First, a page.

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GY 102 Final Exam Study Guide

by: Conner Jones

GY 102 Final Exam Study Guide GY 102

Marketplace > University of Alabama - Tuscaloosa > Geography > GY 102 > GY 102 Final Exam Study Guide
Conner Jones
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Pitts GY 102 final exam study guide
Earth System Processes
Mary Pitts
Study Guide
50 ?




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This 9 page Study Guide was uploaded by Conner Jones on Friday April 29, 2016. The Study Guide belongs to GY 102 at University of Alabama - Tuscaloosa taught by Mary Pitts in Fall2014. Since its upload, it has received 102 views. For similar materials see Earth System Processes in Geography at University of Alabama - Tuscaloosa.

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Date Created: 04/29/16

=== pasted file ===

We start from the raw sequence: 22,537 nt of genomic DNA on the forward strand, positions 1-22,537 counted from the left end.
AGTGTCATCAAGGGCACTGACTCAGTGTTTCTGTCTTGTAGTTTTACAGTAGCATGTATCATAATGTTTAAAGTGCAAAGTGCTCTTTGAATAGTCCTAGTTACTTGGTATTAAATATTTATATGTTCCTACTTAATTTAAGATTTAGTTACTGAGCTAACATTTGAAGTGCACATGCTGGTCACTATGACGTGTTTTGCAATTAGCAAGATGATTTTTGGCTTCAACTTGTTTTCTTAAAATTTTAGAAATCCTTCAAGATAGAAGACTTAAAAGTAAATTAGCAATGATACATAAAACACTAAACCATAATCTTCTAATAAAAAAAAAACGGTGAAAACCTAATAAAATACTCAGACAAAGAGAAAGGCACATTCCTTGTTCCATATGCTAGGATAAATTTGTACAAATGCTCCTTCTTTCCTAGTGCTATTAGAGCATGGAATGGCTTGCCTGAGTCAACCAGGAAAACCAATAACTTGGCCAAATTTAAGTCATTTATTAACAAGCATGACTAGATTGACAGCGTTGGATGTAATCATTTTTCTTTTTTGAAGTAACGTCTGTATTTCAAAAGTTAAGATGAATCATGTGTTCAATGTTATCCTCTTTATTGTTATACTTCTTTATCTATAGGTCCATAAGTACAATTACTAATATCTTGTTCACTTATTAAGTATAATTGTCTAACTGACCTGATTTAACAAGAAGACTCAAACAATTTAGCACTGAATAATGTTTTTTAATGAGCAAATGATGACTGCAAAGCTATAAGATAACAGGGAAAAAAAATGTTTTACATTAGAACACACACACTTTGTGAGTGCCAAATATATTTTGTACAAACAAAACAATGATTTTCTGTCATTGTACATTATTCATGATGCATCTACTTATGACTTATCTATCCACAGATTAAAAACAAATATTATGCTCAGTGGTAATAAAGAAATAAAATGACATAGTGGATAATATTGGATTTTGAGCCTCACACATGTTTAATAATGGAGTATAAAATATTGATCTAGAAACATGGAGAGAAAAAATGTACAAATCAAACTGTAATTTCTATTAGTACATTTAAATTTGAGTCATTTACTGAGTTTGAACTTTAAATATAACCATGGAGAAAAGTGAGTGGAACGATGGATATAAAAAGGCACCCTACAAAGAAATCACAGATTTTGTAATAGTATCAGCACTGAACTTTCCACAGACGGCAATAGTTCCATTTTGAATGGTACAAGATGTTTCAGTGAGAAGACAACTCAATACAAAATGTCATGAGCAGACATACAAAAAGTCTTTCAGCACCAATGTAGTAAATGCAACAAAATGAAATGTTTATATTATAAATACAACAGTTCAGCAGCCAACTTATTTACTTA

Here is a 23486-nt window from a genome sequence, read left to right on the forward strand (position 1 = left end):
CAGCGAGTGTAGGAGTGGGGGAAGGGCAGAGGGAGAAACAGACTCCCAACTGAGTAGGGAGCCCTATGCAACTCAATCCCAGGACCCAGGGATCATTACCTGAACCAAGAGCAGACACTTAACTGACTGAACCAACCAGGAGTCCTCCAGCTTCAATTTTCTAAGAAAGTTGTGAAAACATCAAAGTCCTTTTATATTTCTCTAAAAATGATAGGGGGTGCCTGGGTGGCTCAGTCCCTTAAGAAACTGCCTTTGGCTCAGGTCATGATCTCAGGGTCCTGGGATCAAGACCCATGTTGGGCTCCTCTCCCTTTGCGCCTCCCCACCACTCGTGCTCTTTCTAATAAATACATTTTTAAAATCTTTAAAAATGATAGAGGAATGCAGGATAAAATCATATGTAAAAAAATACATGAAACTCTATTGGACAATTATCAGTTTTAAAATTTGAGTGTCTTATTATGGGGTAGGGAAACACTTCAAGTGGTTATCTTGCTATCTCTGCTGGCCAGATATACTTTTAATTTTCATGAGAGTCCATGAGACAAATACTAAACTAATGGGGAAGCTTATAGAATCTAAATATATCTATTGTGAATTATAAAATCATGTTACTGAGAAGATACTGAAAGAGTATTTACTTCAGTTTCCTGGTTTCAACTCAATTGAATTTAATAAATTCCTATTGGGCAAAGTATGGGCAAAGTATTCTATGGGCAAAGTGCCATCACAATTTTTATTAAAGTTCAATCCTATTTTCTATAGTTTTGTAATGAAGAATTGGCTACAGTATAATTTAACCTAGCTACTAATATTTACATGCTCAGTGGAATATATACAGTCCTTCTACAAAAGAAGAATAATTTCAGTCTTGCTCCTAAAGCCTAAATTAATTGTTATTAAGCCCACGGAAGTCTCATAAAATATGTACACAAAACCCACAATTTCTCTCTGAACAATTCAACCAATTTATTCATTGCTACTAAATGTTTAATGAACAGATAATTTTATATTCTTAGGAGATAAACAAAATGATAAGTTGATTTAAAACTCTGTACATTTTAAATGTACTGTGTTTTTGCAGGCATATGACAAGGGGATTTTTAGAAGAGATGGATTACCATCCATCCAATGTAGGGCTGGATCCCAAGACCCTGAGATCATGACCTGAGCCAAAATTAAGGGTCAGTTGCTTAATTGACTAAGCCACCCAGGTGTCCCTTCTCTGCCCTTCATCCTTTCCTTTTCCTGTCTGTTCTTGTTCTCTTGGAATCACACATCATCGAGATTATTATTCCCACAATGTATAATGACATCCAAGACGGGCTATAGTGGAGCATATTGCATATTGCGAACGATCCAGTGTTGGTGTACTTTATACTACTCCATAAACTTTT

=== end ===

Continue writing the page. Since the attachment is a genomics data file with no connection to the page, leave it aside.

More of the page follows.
GY 102 Final Exam Study Guide: Key Terms:  Types of drought: o meteorological – slightly lower rainfalls and slightly higher temperatures than usual o agricultural – higher temp and lower rainfalls has started to impact agriculture o hydrologic – lake levels will fall, shrinking back of lakes and rivers (we see changes) o socio-economic – we can see loss of infrastructure (trees dying, wildfires, fish dying)  know the water balance equation: Precip = Actet + surplus (+/-) ∆storage o precipitation = actual evapotranspiration (potential – deficit) + surplus + change in soil moisture  aquifer - A rock unit that can store and transmit water to a well or spring in useful amounts. o unconfined aquifer – open to earth’s surface and to infiltration o confined aquifer – overlain by less permeable materials  Porosity – amount of open pore space, %  Permeability – how easy it is for liquid to pass through it o Permeable – allows passage of water – measure of interconnectedness of pores  Sand  Sponge cake o Impermeable – obstructs water movement  Clay  Butter icing  Cone of depression – occurs in an aquifer as a result of over pumping, it is a cone in the water underground that affects structures above ground  Hydrograph – a graph showing the rate of flow (discharge) versus time past a specific point in a river (example: 100 cubic feet per minute)  Types of drainage networks: o Dendritic – many contributing streams, which are then joined together into the tributaries of the main river (veins in body, branches on a tree) o Radial - streams radiate or diverge outward, like the spokes of a wheel, from a high central area (mostly in slopes like volcano or cones) o Structurally controlled – altered by humans to fit our needs, usually erodes because it’s going against nature  Base level – level below which a stream cannot erode its channel  Types of streams: o Braided – network of interweaving channels o Low sinuosity – gently curved o Meandering (high sinuosity) – very curved  Oxbow lake – a curved lake formed at a former oxbow where the main stream of the river has cut across the narrow end and no longer flows around the loop of the bend  Meander scars – a geological feature formed by the remnants of a meandering water channel (crescent shape), often formed during creation of an oxbow lake  Causes of flooding: o Snowmelt o Precipitation o Ice darn o Volcanic eruption o Dam failure  Glacier – large mass of ice resting on land or floating in the sea o Types:  Ice sheet – a permanent layer of ice covering an extensive tract of land, especially a polar region  Cirque glacier – a bowl-shaped depression on the side of or near mountains. Snow and ice accumulation occurs as the result of avalanches from higher slopes  Valley glacier – originating in a cirque at a valley head or in a plateau ice cap and flowing downward between the walls of a valley  Piedmont glacier – occur when steep valley glaciers spill into relatively flat plains, where they spread out into bulb- like lobes  Glacial transport – glacier moves and sediment moves within it o Supraglacial – on top o Englacial – within o Subglacial – below  Glacial moraine - accumulation of rock debris (till) carried or deposited by a glacier o Lateral moraine – alongside of glacier o Medial moraine – in middle of glacier o Terminal moraine – at the end of the glacier  Snow line – lowest elevation where snow remains year round  Fjord – a long, narrow, deep inlet of the sea between high cliffs typically formed by submergence of a glaciated valley (common in Norway and Iceland)  Cirque - Some key concepts:  What is the universal contaminant? Answer: sediment  How does groundwater contamination move? Answer: down gradient  Which drainage network is ideal? Answer: dendritic  Which is more prone to flooding, rural or urban? Answer: urban  What is the most catastrophic cause of flood? Answer: dam failure Key diagrams: VERY WET CLIMATE VERY DRY CLIMATE


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